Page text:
At the beginning of the conflicts in the Western Tigray Zone, the response of the international community was described as “tepid” (Amnesty International, 2021). The African Union and the neighbouring countries didn´t do enough to draw attention to the situation in the region affected. Other organizations requested access to the Western Tigray region with the aim of verifying the facts about the situation in this area which the Ethiopian government neglected. Therefore, other methods were used in order to bring evidence regarding the violations of human rights in the Western Tigray zone (Amnesty international, 2021). 

After the outburst of conflicts in November 2020, in February 2021 access was granted to the international media and a series of reports documenting these violations started to flow. Thanks to these almost independent investigations, the allegations were confirmed and a global message was sent. Since then, international organizations have been trying, by all means, to reach this region and provide the affected population with food and non-food items.

The international community has been urged to react to the conflicts in this region and help by providing solutions, supplies and medical aid. The situation has recently calmed down; however, the humanitarian operations are still not able to reach their full capacity due to unpredictable security concerns (Relief Web, 2022).

Indefinite ceasefire and a possible solution to the conflicts

In early 2022, Ethiopia decided to terminate the conflicts in northern Ethiopia and go forward in finding long-term solutions. This would allow a better flow of humanitarian aid and the overall peace in this part of Africa. To support the humanitarian truce, the Ethiopian government has invited the local rebels in the Western Tigray and Amhara regions to cease the attacks and pull back their forces from the occupied areas. Their response is yet to be received (The Eastern African, 2022).

The Ethiopian government has the support of the US, Canada, UK and other Western nations whose governments continue to outline the importance of aid flow in northern Ethiopia. The US Department of State released a press statement to request the parties to “accelerate, uphold, and expand these efforts to ensure, as President Biden has said, immediate, sustained and unimpeded humanitarian access to all Ethiopians affected by this conflict. The United States stands ready to continue to assist in this life-saving endeavour” (US Department of State, 2022).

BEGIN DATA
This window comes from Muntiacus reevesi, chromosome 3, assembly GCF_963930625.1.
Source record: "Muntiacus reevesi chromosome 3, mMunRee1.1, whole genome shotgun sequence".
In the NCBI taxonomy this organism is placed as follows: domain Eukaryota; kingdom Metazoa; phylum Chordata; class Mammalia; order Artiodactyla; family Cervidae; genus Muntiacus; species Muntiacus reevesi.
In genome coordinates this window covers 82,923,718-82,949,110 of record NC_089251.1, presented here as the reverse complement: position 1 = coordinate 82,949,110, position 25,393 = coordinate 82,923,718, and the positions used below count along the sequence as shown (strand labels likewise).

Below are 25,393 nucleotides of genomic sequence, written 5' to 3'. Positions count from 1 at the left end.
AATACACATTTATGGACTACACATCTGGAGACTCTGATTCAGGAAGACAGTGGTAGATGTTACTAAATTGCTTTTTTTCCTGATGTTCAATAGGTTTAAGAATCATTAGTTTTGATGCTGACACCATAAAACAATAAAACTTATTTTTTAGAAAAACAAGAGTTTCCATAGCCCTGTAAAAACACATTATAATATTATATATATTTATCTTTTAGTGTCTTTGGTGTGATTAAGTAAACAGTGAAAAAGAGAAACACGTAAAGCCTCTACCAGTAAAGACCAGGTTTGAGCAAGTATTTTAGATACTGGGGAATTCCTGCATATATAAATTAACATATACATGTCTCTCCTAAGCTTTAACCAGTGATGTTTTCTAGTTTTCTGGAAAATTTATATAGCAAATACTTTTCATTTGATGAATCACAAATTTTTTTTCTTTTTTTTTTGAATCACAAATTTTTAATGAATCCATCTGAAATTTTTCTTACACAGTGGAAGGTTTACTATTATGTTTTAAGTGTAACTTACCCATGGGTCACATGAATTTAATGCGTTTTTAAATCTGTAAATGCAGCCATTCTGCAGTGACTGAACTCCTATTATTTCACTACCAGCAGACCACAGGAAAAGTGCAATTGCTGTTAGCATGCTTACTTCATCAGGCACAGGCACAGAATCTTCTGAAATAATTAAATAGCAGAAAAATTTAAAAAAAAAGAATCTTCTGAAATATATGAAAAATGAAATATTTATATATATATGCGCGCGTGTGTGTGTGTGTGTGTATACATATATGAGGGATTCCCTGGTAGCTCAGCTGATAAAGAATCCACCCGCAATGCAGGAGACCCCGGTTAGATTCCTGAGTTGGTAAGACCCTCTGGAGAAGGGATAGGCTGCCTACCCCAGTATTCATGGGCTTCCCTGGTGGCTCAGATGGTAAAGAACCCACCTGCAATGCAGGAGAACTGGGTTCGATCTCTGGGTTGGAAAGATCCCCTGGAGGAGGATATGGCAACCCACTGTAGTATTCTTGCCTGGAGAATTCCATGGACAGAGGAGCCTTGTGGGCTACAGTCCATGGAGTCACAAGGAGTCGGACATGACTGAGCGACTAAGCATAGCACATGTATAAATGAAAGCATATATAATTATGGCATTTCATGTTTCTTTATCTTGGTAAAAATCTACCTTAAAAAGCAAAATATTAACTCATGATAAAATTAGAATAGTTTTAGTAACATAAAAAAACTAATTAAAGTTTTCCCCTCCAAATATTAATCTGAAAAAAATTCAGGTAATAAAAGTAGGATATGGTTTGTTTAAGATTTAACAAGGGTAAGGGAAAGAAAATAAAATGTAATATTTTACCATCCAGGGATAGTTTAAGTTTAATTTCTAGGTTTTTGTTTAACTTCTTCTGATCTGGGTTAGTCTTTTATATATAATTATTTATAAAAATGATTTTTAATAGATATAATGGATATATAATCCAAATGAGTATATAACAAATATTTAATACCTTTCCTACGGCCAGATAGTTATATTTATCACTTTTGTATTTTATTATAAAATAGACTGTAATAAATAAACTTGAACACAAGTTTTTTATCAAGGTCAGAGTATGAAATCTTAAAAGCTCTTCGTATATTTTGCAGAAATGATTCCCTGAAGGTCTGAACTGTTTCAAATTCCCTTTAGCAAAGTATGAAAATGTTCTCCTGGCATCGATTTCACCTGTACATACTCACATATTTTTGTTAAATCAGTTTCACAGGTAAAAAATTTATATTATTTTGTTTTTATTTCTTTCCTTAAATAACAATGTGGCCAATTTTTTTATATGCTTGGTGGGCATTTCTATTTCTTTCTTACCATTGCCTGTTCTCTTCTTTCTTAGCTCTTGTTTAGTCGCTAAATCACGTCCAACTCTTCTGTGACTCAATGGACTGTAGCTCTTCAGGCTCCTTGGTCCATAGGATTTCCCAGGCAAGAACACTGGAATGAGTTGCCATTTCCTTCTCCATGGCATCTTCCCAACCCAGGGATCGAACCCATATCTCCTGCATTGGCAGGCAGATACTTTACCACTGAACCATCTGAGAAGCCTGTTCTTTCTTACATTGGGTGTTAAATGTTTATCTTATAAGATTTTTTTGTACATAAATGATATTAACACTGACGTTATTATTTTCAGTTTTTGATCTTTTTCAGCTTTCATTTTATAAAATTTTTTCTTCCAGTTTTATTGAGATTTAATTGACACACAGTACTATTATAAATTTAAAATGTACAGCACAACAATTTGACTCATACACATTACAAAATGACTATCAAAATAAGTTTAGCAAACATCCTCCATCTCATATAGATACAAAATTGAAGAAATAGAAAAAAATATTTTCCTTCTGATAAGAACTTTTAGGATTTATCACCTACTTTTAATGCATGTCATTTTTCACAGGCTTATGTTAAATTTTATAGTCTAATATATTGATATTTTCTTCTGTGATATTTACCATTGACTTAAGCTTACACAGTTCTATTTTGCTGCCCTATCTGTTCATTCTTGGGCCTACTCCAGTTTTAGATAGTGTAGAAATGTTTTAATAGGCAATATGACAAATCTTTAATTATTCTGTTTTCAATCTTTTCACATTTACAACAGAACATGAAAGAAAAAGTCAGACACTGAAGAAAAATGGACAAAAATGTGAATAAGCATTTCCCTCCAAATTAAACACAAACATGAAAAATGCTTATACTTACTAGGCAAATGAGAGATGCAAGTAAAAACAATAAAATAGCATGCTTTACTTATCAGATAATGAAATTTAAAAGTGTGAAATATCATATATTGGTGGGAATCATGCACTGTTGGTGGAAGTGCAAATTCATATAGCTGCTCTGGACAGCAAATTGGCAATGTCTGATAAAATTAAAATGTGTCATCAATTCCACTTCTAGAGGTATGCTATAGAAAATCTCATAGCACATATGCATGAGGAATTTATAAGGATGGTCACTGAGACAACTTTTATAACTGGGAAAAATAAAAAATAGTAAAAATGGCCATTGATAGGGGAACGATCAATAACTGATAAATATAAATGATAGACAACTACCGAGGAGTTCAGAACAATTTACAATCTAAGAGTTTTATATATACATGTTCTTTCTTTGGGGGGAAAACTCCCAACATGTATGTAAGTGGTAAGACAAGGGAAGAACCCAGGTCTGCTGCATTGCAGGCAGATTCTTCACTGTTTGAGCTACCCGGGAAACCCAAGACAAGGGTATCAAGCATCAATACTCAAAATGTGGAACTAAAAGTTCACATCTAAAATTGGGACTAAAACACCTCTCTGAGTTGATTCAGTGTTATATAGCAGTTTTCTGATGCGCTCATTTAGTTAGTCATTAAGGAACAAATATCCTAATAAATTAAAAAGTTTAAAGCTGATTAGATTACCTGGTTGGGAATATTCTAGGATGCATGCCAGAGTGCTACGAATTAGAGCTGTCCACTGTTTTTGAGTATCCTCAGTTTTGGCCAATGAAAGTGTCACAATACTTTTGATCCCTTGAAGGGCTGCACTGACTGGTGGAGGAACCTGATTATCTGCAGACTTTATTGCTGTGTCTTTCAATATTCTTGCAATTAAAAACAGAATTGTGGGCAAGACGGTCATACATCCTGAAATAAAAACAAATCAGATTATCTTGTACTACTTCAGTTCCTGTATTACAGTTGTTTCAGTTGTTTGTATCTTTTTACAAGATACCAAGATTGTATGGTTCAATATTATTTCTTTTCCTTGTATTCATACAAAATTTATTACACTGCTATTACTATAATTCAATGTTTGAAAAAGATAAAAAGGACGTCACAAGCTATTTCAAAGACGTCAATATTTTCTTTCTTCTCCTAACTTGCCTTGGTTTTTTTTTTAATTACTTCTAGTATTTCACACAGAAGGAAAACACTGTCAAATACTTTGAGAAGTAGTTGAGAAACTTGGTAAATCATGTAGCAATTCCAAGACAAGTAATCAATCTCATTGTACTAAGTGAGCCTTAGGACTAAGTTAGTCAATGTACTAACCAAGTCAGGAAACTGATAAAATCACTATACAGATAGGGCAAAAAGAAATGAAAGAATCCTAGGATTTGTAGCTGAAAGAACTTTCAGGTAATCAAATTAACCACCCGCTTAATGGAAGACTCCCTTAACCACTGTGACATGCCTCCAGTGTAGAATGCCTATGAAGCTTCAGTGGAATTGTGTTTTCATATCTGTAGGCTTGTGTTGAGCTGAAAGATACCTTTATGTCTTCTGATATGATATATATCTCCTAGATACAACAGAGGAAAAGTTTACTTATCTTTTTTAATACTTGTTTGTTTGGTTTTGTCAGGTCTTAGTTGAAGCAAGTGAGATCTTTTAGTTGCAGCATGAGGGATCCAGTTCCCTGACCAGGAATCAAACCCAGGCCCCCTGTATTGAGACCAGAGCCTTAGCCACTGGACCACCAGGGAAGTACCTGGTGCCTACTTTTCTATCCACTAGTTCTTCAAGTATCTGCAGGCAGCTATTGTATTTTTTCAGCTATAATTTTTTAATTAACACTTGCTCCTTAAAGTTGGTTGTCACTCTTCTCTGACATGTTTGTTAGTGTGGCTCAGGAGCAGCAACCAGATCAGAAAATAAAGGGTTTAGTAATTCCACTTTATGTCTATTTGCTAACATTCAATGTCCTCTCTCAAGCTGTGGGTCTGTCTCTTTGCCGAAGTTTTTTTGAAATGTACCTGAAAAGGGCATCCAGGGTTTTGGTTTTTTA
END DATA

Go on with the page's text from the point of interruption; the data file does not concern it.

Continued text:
The process is certainly going to be long and not an easy one since the rebel forces continue to unexpectedly attack. However, the fact that numerous organizations and the international community are drawing attention to this conflict indicates the gravity of the situation which has officially violated the human rights of the people from this part of Ethiopia. The Ethiopian government needs to assume the consequences of obstructing humanitarian aid which should never be subject to control by political or military conditions.

Supporting children’s rights in Africa

When it comes to Ethiopia, the conflict that started in November 2020 only adds to the already existing problems in this African country. Malnutrition, poor health services, limited access to water and general poverty were unfortunately deeply-rooted issues that have been troubling this region for decades.

At Humanium, we strongly disapprove of these atrocious acts and will always stand for children´s rights. Moreover, we will always advocate for children´s protection and work hard on ending any form of violence against children. Intending to ensure their welfare, we support various projects on a global scale, including those in Africa. Our approach is participatory which means that we cooperate with local partners. Our teams oversee the projects and their funding and guarantee absolute transparency.


Africa News (2021), “Children in Tigray deeply affected after six months of conflict”, retrieved from:, accessed on 20/06/2022

Amnesty International (2022), “Crimes against humanity in western Tigray zone”, retrieved from:, accessed on 20/06/2022

Amnesty International (2021), “Ethiopia: Tepid international response to Tigray conflict fuels horrific violations over past six months”, retrieved from:, accessed on 02/07/2022

BBC News (2022), “Ethiopia´s Tigray crisis: Why it´s hard getting aid into the region”, retrieved from:, accessed on 01/07/2022

Human Rights Watch (2022), “ʻWe will erase you from this landʼCrimes Against Humanity and Ethnic Cleansing in Ethiopia’s Western Tigray Zone”, retrieved from:, accessed on 20/06/2022

Relief Web (2022), “Ethiopia – Northern Ethiopia Humanitarian Update Situation Report, 16 June 2022”, retrieved from:, accessed on 02/07/2022

THAT (2022), “Tigray´s Bureau of Education: Summary Report on Tigray Education´s Human and Material Damage”, retrieved from:, accessed on 01/07/2022

The Eastern Africa (2022), “Ethiopia committed to AU mediation to end Tigray conflict: official”, retrieved from:, accessed on 02/07/2022

The National News (2022),“Tigray war claims the lives of at least 1,900 children through malnutrition”,retrieved from:, accessed on 30/06/2022

UN News (2022), “Ethiopia: Essential aid reached Tigray region, but more still needed”, retrieved from:, accessed on 01/07/2022

US Department of State (2022), “Reports of Mass Atrocities in Western Tigray”, retrieved from:, accessed on 03/07/2022

VOA News (2022), “Tigray War Costing 1 Million Children a Third Year of School, UN Says”, retrieved from:, accessed on 25/06/2022